15 Apr 2014 | Tony Leon | Original Publication: BDlive
The acquiescence of the National Planning Commission as its plan dies a slow death is strange, writes Tony Leon
IN APRIL 1962, President John F Kennedy, at a dinner he hosted for the then living Nobel Prize winners of the western hemisphere, said: "I think this is the most extraordinary collection of talent, of human knowledge, that has ever been gathered at the White House, with the possible exception of when Thomas Jefferson dined alone."
Jefferson, the third US president, had an extraordinary and wide-ranging intellect. He left to posterity many aphorisms that seem far more contemporary than when they were written more than 230 years ago.
For example, he wrote: "When people fear the government, there is tyranny; when the government fears the people, there is liberty." Just how much South Africa’s ruling party has to fear from the people will be revealed when the votes are counted after May 7. If opinion polls are accurate, it need not fear much at all.
For South Africa’s private sector, a different set of expectations applies, and the verdict against it has already been delivered, apparently.
It is the enemy, or at least that section of it that has not submitted to the government’s itch to control it.
Anthea Jeffery of the South African Institute of Race Relations has produced research that examined 11 items of legislation in immaculate detail — from tightened rules for black empowerment to controls over mining and offshore gas and oil exploration to mandatory gender quotas for the boardroom and reduced protection for foreign investors and local property owners. She headlined her research, "the ANC government’s war on economic rationality". The Economist magazine — presumably well read by the foreign investors desperately needed to realise the National Development Plan’s vision of 5.4% economic growth, as opposed to our less-than-2% present growth path — weighed in.
Its verdict was harsh, but accurate. Last week, it opined: "These business-bashing bills are part of an ominous trend … the common thread is that they weaken property rights, reduce private sector autonomy, threaten business with draconian penalties and undermine investor confidence."
Undeterred by any such warnings, two weeks ago, the Department of Rural Development and Land Reform made its own contribution to this heady brew. It proposes that all farmers (or the fewer than 40,000 large-scale commercial farmers remaining) will be required to hand over 50% of their farmland to their workers. Never mind the constitution and food security, the real deal here was the process followed in this "final policy proposal" or, in this case, not followed.
At the weekend, I met one of South Africa’s largest and most politically progressive farm owners. Like other more thoughtful members of his tribe, he told me the department had engaged with him and other farm owners and they, in turn, had made very significant proposals to create a more just land order in South Africa. "And," he advised, "when the department published their new proposals, not a single item had been changed from the original draft."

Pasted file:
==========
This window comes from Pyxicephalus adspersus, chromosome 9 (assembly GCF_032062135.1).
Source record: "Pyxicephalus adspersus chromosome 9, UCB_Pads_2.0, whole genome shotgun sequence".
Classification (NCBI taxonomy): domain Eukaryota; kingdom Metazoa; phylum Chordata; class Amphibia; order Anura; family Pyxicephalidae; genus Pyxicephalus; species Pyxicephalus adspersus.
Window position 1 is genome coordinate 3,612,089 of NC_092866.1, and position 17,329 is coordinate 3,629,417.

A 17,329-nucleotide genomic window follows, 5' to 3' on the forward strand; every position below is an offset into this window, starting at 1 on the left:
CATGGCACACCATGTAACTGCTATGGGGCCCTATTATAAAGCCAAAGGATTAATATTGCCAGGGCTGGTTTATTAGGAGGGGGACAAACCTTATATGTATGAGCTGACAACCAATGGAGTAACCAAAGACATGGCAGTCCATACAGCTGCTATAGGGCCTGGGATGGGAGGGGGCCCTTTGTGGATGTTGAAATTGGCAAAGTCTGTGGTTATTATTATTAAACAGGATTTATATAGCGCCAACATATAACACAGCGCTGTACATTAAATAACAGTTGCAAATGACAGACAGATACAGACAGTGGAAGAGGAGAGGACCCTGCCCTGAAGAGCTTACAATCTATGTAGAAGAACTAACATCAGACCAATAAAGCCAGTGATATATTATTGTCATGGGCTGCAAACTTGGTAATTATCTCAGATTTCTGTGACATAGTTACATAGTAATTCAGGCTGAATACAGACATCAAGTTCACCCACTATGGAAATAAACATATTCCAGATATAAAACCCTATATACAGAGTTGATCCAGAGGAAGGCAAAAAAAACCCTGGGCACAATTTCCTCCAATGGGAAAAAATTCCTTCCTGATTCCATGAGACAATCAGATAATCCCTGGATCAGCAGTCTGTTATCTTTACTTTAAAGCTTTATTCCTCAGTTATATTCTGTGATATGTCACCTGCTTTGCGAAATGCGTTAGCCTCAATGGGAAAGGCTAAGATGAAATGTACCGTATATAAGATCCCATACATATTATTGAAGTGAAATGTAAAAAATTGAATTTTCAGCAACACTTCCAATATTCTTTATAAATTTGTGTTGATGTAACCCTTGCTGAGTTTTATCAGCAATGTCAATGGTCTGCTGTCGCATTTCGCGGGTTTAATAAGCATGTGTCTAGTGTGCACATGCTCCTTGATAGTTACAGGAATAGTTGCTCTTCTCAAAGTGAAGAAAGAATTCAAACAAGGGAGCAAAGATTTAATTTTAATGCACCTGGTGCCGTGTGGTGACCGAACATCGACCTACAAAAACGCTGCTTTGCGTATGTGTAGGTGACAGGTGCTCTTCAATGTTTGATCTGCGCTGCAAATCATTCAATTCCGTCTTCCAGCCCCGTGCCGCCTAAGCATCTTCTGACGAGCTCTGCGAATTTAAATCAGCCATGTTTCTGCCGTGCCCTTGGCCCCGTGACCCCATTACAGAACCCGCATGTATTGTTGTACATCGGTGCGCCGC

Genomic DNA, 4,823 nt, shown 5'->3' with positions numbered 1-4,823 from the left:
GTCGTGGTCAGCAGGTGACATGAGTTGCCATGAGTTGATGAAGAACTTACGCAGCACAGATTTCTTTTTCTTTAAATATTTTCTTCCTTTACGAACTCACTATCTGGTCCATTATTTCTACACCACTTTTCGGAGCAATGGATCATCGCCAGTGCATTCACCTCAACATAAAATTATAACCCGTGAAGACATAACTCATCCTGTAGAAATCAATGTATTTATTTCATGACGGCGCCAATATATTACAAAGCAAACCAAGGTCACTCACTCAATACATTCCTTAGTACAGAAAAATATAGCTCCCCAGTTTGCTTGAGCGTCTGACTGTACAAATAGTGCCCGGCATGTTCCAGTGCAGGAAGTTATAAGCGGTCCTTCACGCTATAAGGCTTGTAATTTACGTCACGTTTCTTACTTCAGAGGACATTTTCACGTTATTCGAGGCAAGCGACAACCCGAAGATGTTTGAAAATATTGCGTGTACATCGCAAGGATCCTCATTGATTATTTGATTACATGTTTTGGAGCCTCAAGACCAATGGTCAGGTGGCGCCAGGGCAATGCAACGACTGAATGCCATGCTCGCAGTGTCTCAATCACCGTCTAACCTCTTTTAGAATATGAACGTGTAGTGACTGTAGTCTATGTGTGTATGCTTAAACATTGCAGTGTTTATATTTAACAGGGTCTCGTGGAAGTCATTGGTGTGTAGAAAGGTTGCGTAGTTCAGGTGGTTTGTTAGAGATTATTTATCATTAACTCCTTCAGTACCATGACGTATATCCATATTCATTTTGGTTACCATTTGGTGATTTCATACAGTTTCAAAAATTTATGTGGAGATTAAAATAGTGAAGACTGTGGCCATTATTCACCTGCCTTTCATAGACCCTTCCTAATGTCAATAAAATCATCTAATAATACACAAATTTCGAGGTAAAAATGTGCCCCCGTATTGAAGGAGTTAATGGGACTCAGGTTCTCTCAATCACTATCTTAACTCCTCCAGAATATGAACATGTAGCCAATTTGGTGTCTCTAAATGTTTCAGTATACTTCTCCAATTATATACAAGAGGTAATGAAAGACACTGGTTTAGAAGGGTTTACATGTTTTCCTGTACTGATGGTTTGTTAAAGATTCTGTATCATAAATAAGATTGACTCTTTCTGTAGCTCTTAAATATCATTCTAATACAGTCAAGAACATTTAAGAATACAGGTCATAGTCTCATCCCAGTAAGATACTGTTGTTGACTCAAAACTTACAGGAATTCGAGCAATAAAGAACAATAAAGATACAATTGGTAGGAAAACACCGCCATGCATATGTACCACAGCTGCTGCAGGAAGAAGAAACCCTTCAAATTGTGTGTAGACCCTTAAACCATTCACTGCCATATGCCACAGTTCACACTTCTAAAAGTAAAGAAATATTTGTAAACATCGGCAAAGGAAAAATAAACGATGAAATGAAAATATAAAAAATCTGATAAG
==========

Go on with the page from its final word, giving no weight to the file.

More or less exactly the same happened to the oil and gas provisions, despite the lengthy process of parliamentary engagement, of the controversial Minerals and Petroleum Resource Development Amendment Bill (disclosure: I consult in this sector).
On this page recently, Rhodes University’s Gavin Keeton pointed to a striking fact: South Africa’s still relatively good standing in the international benchmarked global competitiveness index is almost entirely attributable to the "spectacular performance" of the private sector’s contribution to it and, conversely, is weighed down by the underperformance of our public sector, other than the Treasury and the Reserve Bank. And then along comes Public Enterprises Minister Malusi Gigaba, whose only regret is that the government ever privatised anything! Go figure this one out.
But competing for space in the parallel universe, heedless of how the real world really works, up comes African National Congress secretary-general Gwede Mantashe. He informed a business gathering last week that the government’s solution for small business was to create a new ministry. As if the installation of yet another layer of bureaucracy will assist. As Clem Sunter, who knows something about the practice of business and the scenarios for a better future, archly noted: "In most countries, a red carpet is rolled out for investors. In South Africa, we roll out the red tape."
As for the much commented-upon loud silence of South Africa’s business leadership as its interests get trampled in the dust of the legislative and regulatory steamroller, perhaps the fact that more than 60% of the top JSE-listed firms earn most of their revenue offshore provides an explanation. The acquiescence of the members of the National Planning Commission as its plan dies a slow death by a thousand cuts of legislation and regulation is stranger. If we do not have a clear explanation for the silence of these lambs, Jefferson at least left us a warning. He said: "All tyranny needs to do to gain a foothold is for people of good conscience to remain silent."
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